Sudanese security forces on Saturday killed two protesters during mass anti-coup rallies, medics said, despite warnings from global powers who had urged restraint by the military.
“Two demonstrators were killed in the city of Omdurman by the putschist military council,” the independent Central Committee of Sudan’s Doctors said in a tweet.
The latest killings – in Khartoum’s sister city – bring the death toll since the outbreak of anti-coup protests on Monday to 11, with about 170 others wounded.
Saturday’s protests came almost a week after the military last Monday detained Sudan’s civilian leadership, dissolved the government and declared a state of emergency, leading to a chorus of international condemnation – and warnings against using force.
“No, no to military rule”, and “We are free revolutionaries and we will continue the road” of democratic transition, protesters carrying Sudanese flags chanted in Khartoum.
Despite bloodshed throughout the week, organisers on Saturday aimed to stage a “million-strong” march against the military’s power grab, similar to mass protests that led to the toppling of autocrat Omar al-Bashir in 2019.
‘Don’t back down’
The growing demonstrations occurred throughout the Khartoum area including in Omdurman and Khartoum-North, while in the Red Sea city of Port Sudan protesters in their hundreds blocked a street, according to witnesses and AFP correspondents.
Protesters also gathered in the eastern state of Kassala.
“We want a civilian rule, and this time will not accept to share it with the military. It has to be civilian 100%,” said Hashim al-Tayib, a protester in southern Khartoum.
Sudan had been led since August 2019 by a civilian-military ruling council which was supposed to last three years and lead to full civilian rule. The arrangement came under increasing strain prior to the coup, which analysts said aimed to maintain the army’s traditional control over the northeast African country.
Other protesters held posters of Prime Minister Abdalla Hamdok ousted by the military and effectively held under house arrest, with slogans saying, “Don’t back down.”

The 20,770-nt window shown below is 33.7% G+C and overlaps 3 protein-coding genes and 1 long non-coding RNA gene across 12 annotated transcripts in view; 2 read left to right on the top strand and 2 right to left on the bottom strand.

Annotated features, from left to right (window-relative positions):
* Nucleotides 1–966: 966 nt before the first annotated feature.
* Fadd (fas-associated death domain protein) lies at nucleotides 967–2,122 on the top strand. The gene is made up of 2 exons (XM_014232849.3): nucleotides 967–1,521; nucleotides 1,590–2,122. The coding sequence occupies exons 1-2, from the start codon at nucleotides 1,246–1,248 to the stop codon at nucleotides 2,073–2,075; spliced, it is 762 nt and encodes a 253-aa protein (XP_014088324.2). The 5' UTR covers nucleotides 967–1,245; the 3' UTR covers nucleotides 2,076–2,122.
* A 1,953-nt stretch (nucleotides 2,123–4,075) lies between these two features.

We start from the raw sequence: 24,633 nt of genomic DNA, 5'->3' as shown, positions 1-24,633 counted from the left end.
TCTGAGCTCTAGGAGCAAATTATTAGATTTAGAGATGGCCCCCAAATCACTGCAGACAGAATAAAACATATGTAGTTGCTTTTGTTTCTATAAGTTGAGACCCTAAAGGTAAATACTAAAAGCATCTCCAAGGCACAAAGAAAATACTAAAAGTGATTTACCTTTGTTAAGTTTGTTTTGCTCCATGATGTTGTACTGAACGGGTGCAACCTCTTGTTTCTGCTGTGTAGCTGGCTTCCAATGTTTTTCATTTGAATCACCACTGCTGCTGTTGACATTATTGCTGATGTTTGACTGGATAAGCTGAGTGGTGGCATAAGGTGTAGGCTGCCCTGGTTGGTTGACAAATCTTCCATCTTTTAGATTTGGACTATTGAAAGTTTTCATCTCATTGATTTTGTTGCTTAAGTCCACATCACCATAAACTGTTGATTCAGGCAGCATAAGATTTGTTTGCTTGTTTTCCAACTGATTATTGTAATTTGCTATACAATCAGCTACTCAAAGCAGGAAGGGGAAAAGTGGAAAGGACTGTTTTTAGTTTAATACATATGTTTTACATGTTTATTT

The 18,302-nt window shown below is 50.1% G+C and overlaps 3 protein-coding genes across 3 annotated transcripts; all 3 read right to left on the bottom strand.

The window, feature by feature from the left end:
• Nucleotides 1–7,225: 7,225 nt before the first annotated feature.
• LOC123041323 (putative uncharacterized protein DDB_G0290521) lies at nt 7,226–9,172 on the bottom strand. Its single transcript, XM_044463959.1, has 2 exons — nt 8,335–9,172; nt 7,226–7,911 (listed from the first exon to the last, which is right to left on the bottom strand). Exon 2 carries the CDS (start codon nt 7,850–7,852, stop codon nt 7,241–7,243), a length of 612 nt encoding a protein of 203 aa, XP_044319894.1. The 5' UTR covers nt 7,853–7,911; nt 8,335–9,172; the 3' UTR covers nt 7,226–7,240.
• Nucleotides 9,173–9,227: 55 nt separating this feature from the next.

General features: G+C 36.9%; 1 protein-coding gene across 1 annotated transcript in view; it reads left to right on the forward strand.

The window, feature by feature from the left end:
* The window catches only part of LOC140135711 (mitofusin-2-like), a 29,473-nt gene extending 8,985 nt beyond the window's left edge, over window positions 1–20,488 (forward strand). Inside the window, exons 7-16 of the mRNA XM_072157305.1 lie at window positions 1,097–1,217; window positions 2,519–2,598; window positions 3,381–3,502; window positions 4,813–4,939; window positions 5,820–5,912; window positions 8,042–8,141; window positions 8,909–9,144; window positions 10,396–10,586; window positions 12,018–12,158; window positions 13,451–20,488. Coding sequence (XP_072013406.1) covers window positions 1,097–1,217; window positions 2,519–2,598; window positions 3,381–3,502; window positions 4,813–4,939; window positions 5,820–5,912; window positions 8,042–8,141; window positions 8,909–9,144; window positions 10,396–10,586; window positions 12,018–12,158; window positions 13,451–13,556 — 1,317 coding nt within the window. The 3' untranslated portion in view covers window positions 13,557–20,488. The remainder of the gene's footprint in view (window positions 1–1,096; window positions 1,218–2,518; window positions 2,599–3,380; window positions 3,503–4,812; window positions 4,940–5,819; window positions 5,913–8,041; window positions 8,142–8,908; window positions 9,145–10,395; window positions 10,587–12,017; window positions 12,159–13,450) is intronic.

In east Khartoum, protesters set car tyres on fire and held posters reading, “It’s impossible to go back”, while in the city’s southern district banners expressed concern that the country might return to Washington’s state sponsors of terrorism list.
That designation, accompanied by years of crippling sanctions, was lifted only last December which opened the way to debt relief and renewed largesse from the International Monetary Fund and World Bank.
After the coup, the World Bank suspended aid to Sudan in a heavy blow to a country already mired in a dire economic crisis that began under Bashir.
Other protesters called for “freedom to the members of cabinet” who have been detained since the putsch.
Several pro-democracy activists have also been arrested following the takeover led by General Abdel Fattah al-Burhan, Sudan’s de facto leader since the ouster of Bashir which came at the cost of more than 250 lives.
Warnings on violence
On the eve of Saturday’s rallies, a US official put this week’s death toll at between 20 and 30, and called on the security forces “to refrain from any and all violence against protesters and to fully respect the citizens’ right to demonstrate peacefully.”
A similar call came from Britain’s special envoy for Sudan and South Sudan, Robert Fairweather
“The security services and their leaders will bear responsibility for any violence towards any protesters,” he said on Twitter.
On Friday, UN secretary-general Antonio Guterres urged the military “to show restraint and not to create any more victims.”
Security forces had deployed in large numbers and blocked bridges connecting the capital, Khartoum, with its sister cities.
Before the protests began Sudan’s information ministry, which backs a civilian government, warned in a statement that coup authorities were planning to engineer “instances of destruction to justify its excessive violence”.
Protesters during the week had, in some cases, already been met with tear gas, rubber-coated bullets, and live rounds.
Shops have largely been shuttered, and government employees have refused to work as part of a campaign of civil disobedience.
Finance Minister Gibril Ibrahim, who leads an ex-rebel group aligned with the military, emphasised protesters’ right to demonstrate but suggested they were the ones prone to violence.
“Destroying sidewalks, electricity poles, and damaging properties which were built by the people has nothing to do with peaceful expression,” he said in a tweet.
Prior to Saturday’s rallies Sudan state TV aired testimonies from military men alleging that protesters wounded them during clashes, and showed ordinary Sudanese hailing the army.
Burhan, a senior general under Bashir’s three decades of iron-fisted rule, has insisted the military takeover “was not a coup” but only meant to “rectify the course of the Sudanese transition”.
One of the world’s least developed countries, Sudan has enjoyed only rare democratic interludes since independence in 1956 and spent decades riven by civil war.